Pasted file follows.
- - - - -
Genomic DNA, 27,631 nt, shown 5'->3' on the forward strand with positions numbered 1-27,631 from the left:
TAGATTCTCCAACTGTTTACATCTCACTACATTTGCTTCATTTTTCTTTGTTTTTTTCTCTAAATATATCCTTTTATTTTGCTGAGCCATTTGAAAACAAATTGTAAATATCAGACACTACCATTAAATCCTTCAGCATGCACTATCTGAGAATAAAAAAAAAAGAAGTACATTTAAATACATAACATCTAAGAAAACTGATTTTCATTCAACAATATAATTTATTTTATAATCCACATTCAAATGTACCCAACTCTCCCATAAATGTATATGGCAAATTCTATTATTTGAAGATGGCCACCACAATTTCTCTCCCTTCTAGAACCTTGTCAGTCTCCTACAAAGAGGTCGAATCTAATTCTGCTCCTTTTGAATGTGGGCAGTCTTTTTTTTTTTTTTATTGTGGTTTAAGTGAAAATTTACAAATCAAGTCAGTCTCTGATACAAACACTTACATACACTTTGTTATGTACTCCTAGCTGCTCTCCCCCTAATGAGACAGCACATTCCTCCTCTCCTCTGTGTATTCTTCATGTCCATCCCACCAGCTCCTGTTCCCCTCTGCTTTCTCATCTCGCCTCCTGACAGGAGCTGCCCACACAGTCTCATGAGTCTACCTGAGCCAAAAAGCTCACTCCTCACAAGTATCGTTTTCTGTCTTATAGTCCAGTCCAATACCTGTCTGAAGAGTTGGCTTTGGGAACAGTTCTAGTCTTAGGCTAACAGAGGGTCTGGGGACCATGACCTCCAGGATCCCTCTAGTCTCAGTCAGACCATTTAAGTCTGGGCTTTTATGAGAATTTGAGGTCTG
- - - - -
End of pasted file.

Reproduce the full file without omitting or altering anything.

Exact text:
Genomic DNA, 27,631 nt, shown 5'->3' on the forward strand with positions numbered 1-27,631 from the left:
TAGATTCTCCAACTGTTTACATCTCACTACATTTGCTTCATTTTTCTTTGTTTTTTTCTCTAAATATATCCTTTTATTTTGCTGAGCCATTTGAAAACAAATTGTAAATATCAGACACTACCATTAAATCCTTCAGCATGCACTATCTGAGAATAAAAAAAAAAGAAGTACATTTAAATACATAACATCTAAGAAAACTGATTTTCATTCAACAATATAATTTATTTTATAATCCACATTCAAATGTACCCAACTCTCCCATAAATGTATATGGCAAATTCTATTATTTGAAGATGGCCACCACAATTTCTCTCCCTTCTAGAACCTTGTCAGTCTCCTACAAAGAGGTCGAATCTAATTCTGCTCCTTTTGAATGTGGGCAGTCTTTTTTTTTTTTTTATTGTGGTTTAAGTGAAAATTTACAAATCAAGTCAGTCTCTGATACAAACACTTACATACACTTTGTTATGTACTCCTAGCTGCTCTCCCCCTAATGAGACAGCACATTCCTCCTCTCCTCTGTGTATTCTTCATGTCCATCCCACCAGCTCCTGTTCCCCTCTGCTTTCTCATCTCGCCTCCTGACAGGAGCTGCCCACACAGTCTCATGAGTCTACCTGAGCCAAAAAGCTCACTCCTCACAAGTATCGTTTTCTGTCTTATAGTCCAGTCCAATACCTGTCTGAAGAGTTGGCTTTGGGAACAGTTCTAGTCTTAGGCTAACAGAGGGTCTGGGGACCATGACCTCCAGGATCCCTCTAGTCTCAGTCAGACCATTTAAGTCTGGGCTTTTATGAGAATTTGAGGTCTG